Markus Appenzeller, Vyacheslav Glazychev. Big City Means Big Problems: An Interview

The interview between the Dutch architect Markus Appenzeller and Professor Vyacheslav Glazychev, which took place at the cafe in the lounge of the Holiday Inn Sokolniki Hotel on March 2, 2012, focused on the problems of urban development of Moscow. The experts touched upon such questions as rental housing, road traffic and trade, and the prospects for the development of megalopolises. They also talked about whether old buildings should be declared untouchable, whether it is practicable to build an alternative metro system and whether one can ride a bicycle in Moscow.

Ilya Lezhava. Linear Cities

Analyzing the crisis of modern cities, the author of the article arrives at the conclusion that "radial" cities and agglomerations are giving up their positions. Natural life is being destroyed and road traffic is becoming more difficult. In the scientist's opinion, the future belongs to linear settlement systems. Since quite a number of extensive transport corridors (mainly railroad corridors) have been established in Russia, it is probably along them that people might settle. Not only motor roads but also modern convenient high-speed railroads should be built the way this is being done in France, Germany and China. These railroads should go along preselected routes, reorienting the spreading agglomerations towards themselves.

Elena Trubina. Major Events: Cities between the Challenges of Globalization and the Interests of the Population

The noted urban sociologist analyzes the impact of mega-events such as international competitions and exhibitions on the life of urban communities and the reasons for which cities so actively compete for the right to hold mega-events. The author comes to the conclusion that, contrary to the point of view forced by the authorities, mega-events entail substantial financial losses and debts, which place a heavy burden on the population. The elites, however, nearly always stand to gain in such a situation both financially and politically, which compels them to force such events on cities.


Vladimir Paperny. Pedestrians Must Be Loved

There are two good reasons for drawing the attention of Russian readers to the book The Death and Life of Great American Cities by Jane Jacobs, published half a century ago: firstly, its first Russian translation has only just seen the light of day and, secondly, it is probably of even greater topical interest to Russia today than it was to the America of the mid-20th century. The city that we have inherited from our Soviet past is a direct opposite of everything for which Jacobs strove and to which the world has come thanks to her: mixed development projects, small city blocks, buildings of various periods, and a high population density. Jacobs also strove to return cities to pedestrians, whereas what we have is a directly opposite process: Moscow and other major Russian cities are rapidly turning into cities for automobiles.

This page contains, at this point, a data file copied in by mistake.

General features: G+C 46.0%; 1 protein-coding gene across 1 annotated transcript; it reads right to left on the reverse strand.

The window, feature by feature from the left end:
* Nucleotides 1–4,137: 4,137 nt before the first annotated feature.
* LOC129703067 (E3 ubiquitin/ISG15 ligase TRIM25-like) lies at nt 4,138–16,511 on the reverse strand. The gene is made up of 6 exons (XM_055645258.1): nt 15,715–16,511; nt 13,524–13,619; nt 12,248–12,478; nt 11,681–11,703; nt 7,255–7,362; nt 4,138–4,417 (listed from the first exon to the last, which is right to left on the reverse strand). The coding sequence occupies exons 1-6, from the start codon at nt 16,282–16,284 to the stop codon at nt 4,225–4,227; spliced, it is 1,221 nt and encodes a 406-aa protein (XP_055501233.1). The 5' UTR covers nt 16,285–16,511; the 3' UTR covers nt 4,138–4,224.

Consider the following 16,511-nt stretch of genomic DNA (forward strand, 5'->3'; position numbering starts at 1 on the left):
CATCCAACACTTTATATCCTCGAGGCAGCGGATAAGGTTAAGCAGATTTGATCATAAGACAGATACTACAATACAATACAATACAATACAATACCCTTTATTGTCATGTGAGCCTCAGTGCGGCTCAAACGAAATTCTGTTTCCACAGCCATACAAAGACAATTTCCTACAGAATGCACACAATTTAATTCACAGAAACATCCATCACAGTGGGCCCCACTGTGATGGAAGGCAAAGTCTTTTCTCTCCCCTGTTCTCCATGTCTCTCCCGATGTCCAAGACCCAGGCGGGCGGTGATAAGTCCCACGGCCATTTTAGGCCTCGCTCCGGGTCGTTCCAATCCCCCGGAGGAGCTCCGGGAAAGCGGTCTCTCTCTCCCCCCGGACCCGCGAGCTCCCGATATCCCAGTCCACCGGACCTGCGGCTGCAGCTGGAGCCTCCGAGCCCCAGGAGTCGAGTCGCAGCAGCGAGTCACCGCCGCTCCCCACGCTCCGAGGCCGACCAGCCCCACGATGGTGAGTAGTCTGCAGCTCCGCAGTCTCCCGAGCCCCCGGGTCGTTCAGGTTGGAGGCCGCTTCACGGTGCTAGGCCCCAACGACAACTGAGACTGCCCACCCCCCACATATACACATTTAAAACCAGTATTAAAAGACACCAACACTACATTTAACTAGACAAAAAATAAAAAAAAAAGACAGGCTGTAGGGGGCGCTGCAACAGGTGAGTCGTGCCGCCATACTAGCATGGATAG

Vyacheslav Glazychev. Moscow Stratagem

The author, who is directly involved in working out a strategy for the development of Moscow, reflects on the intellectual gap between the realistic possibilities for Moscow to rank among the top ten megalopolises of the world and the habits of the city authorities, who are used to dividing the overall task among separate departments in a way making it impossible to restore the whole thing.

Alexander Lozhkin. In Searches for a Comfortable City

The author analyzes the experience of the city of Perm in preparing urban development documentation after 2007 and believes that it opens up prospects for overcoming the Soviet heritage in urban development. The urban development model for the city of Perm provides for dividing the planning into a long-term strategic level, a medium-term level, and a short-term level. The main strategic document, a master plan, is a vision of the future transformed city and a set of strategies through which that future can be achieved. What is important is that the master plan is not a project that must be implemented as it is but, rather, a forecast of desirable turn of events that will be adjusted in the course of time. So far, however, it cannot be stated that the strategic master plan has actually become an agreement among various city communities in view of the lack of mechanisms of practical self-government and instruments for interaction among the city's residents and urban planners, architects, developers and experts.

Elena    Grigorieva,    Mark Meyerovich. Architectural Gene Pool of Irkutsk

The authors tell about the implementation of a project for regeneration of historic city block No. 130. The project opposes the policy, which has become widespread in the last few years, of relocating antique wooden structures to reservations referred to as "cultural and historical reserve areas." The reconstruction has been performed with preservation of the main parameters of the historic wooden built-up environment and its spatial organization. The shopping and leisure spaces essential for attracting investments have been moved underground.

Stefan Troebst. Forbidden City

The Greek city of Salonika, which at one time, just as many cities in Eastern Europe, boasted wide ethnic diversity, has in fact become mono-ethnic. The city has lost many of its ethnic communities as a consequence of wars and deportations. In addition, the mass influx into the city of Greek peasants, who abandoned their villages during the civil war and later on, when the process of urbanization got underway, has also played its part.